Lets start kicking around a few numbers for a basic extrapolated ROI......
- $3 Million capital for the basic interconnect project discussed above, generously. If they can't put in a fixed grip quad, cut some trails, and put in snowmaking for less than that, well, they have MUCH bigger problems and aren't running an efficient operation.
- Yearly operating expenses? The data just isn't out there for snowmaking and lift ops at Killington as a percentage of resort operating costs, which were $40,989,000 for 2006. So let's take a wild guess. Given the new trail acreage created and the relative acre-foot snowmaking demands (about 100 on top of ~3000 acre feet), partial reliance on natural snow, grooming needs, and resources required to run the lift, it is probably a 3% increase in the lift/snowmaking/grooming budget. If you assume the lift/snow budget is 50% of resort operating costs, the additional costs to operate this type of basic interconnect represent a 1.5% increase......or $614,835.....pricey, but I'd say that's a very conservative over-estimate of the percent increase and it's signifigantly less than that, maybe $300k to $500k. But let's stick with $600k since it's a pretty serious figure to work against.
So we have $3 million capital, plus $600k per year operating costs. How can this investment be returned and what's the ROI look like?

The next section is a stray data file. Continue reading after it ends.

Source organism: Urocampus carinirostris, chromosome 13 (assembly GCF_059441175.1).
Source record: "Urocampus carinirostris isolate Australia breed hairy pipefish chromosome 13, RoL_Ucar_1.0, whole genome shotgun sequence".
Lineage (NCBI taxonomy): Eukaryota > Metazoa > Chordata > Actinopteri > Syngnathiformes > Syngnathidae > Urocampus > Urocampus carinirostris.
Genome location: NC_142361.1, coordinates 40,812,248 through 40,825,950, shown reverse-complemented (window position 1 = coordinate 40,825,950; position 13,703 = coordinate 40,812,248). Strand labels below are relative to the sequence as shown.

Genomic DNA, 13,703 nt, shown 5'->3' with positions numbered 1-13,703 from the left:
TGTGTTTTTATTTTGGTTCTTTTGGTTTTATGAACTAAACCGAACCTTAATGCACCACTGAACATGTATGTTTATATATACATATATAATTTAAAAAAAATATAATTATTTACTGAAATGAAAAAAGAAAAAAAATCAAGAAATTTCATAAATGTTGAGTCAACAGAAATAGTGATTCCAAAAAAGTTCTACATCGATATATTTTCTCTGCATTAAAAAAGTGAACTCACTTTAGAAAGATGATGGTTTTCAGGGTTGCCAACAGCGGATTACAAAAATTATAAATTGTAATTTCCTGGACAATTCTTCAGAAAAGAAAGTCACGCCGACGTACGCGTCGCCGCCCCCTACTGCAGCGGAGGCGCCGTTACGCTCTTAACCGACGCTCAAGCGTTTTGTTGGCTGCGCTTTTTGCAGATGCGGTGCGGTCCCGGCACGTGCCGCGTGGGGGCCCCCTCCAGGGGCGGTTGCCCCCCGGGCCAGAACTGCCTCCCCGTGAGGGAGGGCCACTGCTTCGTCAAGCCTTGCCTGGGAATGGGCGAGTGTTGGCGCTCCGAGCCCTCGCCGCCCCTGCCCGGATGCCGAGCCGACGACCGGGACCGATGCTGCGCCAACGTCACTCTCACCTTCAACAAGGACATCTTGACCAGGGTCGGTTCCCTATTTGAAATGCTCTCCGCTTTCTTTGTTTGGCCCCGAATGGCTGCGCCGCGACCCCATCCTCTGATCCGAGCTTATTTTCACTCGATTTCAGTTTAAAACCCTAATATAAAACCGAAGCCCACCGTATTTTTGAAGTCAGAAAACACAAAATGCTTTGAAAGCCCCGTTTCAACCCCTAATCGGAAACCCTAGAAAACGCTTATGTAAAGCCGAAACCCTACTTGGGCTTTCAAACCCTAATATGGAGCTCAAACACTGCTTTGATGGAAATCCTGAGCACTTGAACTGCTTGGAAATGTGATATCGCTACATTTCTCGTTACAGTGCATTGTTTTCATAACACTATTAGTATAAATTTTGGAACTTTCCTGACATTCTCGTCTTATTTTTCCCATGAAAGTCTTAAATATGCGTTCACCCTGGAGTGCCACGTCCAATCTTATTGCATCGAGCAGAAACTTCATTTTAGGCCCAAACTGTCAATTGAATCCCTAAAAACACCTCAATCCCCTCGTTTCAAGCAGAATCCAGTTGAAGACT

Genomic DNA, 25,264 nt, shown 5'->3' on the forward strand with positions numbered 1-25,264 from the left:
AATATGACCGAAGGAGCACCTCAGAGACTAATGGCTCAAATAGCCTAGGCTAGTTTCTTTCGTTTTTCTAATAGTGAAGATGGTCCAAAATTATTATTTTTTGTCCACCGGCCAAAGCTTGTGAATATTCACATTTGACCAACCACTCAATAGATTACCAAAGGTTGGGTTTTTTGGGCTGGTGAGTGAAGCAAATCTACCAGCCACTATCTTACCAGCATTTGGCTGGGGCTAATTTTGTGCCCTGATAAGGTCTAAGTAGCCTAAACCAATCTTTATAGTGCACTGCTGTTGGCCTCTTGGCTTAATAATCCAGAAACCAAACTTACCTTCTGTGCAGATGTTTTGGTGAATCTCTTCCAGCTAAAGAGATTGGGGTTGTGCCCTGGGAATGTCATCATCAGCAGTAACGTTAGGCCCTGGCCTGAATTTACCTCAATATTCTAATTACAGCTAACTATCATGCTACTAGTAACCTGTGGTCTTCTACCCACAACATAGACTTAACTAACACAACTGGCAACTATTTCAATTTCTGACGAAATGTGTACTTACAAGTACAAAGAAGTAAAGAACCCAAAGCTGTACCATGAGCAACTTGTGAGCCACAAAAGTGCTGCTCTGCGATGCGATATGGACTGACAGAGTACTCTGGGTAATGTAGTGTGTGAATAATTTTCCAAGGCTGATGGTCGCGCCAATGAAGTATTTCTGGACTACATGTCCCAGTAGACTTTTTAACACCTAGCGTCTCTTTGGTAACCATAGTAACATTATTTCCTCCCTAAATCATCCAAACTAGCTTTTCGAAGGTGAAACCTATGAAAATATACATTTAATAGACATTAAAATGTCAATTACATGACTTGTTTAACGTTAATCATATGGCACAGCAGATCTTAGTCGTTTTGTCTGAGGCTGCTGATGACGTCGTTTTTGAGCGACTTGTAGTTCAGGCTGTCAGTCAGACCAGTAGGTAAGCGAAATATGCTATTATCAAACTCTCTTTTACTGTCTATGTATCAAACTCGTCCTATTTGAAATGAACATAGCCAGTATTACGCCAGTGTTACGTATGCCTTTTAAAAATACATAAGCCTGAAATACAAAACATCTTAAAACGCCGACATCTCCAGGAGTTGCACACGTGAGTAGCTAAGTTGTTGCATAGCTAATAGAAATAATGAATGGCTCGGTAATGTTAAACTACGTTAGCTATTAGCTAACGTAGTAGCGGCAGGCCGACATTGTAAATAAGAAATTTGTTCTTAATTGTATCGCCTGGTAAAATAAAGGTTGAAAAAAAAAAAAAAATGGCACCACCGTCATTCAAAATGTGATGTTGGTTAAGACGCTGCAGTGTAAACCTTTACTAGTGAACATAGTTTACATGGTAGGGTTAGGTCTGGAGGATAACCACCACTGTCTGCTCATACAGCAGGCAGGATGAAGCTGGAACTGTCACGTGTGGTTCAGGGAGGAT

Let's look at revenue yields per skier visit, and skier visits.
- Given it's current status, Killington/Pico can count on about 950,000 skier visits per year
, give or take a range of 50k, dependant on weather and how directly competive they are with other resorts.
- Pico operates for around 3+ months out of the year, or around 100 ski days. It probably sees no more than 1000-1500 skier visits during a busy Saturday, and is very uncrowded otherwise. So let's say that they receive 50,000 skier visits per year, which may even be a high estimate. About 5% of the total.(however, Pico has 18% of the skiable acres at Killington, or 218 of 1,200 acres. It also has 2 out of 9 of the high speed lifts or lift sections. UNDER UTILIZED???)- There were three skier visit targets for Killington/Pico outlined in the Pico to ASC sale of 1996, where the seller would receive a payout....